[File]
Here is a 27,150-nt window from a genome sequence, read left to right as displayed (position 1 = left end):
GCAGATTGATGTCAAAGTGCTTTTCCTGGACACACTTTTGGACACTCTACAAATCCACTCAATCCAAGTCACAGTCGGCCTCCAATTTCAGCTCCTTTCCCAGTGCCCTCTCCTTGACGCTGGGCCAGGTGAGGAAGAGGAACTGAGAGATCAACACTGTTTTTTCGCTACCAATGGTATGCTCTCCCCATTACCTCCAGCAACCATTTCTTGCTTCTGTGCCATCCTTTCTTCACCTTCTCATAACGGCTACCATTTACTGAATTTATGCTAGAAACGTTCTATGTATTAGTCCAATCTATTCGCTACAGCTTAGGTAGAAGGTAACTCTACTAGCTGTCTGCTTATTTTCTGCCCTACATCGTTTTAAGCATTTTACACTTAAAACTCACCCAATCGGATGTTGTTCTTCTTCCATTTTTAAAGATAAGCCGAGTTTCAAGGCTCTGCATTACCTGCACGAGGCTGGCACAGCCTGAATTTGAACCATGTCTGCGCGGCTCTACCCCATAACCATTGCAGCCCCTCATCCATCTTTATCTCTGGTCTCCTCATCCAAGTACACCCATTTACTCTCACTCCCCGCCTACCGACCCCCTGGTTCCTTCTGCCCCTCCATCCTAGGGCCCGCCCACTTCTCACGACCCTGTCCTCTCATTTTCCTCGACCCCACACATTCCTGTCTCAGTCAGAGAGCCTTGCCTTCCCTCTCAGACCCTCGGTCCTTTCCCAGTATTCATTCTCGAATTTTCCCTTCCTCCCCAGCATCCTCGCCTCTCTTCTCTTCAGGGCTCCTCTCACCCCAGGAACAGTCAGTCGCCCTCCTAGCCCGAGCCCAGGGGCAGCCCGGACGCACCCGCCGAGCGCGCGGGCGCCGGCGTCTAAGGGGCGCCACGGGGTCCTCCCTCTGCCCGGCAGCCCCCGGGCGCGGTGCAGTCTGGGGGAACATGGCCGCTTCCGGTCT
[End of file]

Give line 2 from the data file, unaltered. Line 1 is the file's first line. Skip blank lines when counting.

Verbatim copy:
GCAGATTGATGTCAAAGTGCTTTTCCTGGACACACTTTTGGACACTCTACAAATCCACTCAATCCAAGTCACAGTCGGCCTCCAATTTCAGCTCCTTTCCCAGTGCCCTCTCCTTGACGCTGGGCCAGGTGAGGAAGAGGAACTGAGAGATCAACACTGTTTTTTCGCTACCAATGGTATGCTCTCCCCATTACCTCCAGCAACCATTTCTTGCTTCTGTGCCATCCTTTCTTCACCTTCTCATAACGGCTACCATTTACTGAATTTATGCTAGAAACGTTCTATGTATTAGTCCAATCTATTCGCTACAGCTTAGGTAGAAGGTAACTCTACTAGCTGTCTGCTTATTTTCTGCCCTACATCGTTTTAAGCATTTTACACTTAAAACTCACCCAATCGGATGTTGTTCTTCTTCCATTTTTAAAGATAAGCCGAGTTTCAAGGCTCTGCATTACCTGCACGAGGCTGGCACAGCCTGAATTTGAACCATGTCTGCGCGGCTCTACCCCATAACCATTGCAGCCCCTCATCCATCTTTATCTCTGGTCTCCTCATCCAAGTACACCCATTTACTCTCACTCCCCGCCTACCGACCCCCTGGTTCCTTCTGCCCCTCCATCCTAGGGCCCGCCCACTTCTCACGACCCTGTCCTCTCATTTTCCTCGACCCCACACATTCCTGTCTCAGTCAGAGAGCCTTGCCTTCCCTCTCAGACCCTCGGTCCTTTCCCAGTATTCATTCTCGAATTTTCCCTTCCTCCCCAGCATCCTCGCCTCTCTTCTCTTCAGGGCTCCTCTCACCCCAGGAACAGTCAGTCGCCCTCCTAGCCCGAGCCCAGGGGCAGCCCGGACGCACCCGCCGAGCGCGCGGGCGCCGGCGTCTAAGGGGCGCCACGGGGTCCTCCCTCTGCCCGGCAGCCCCCGGGCGCGGTGCAGTCTGGGGGAACATGGCCGCTTCCGGTCT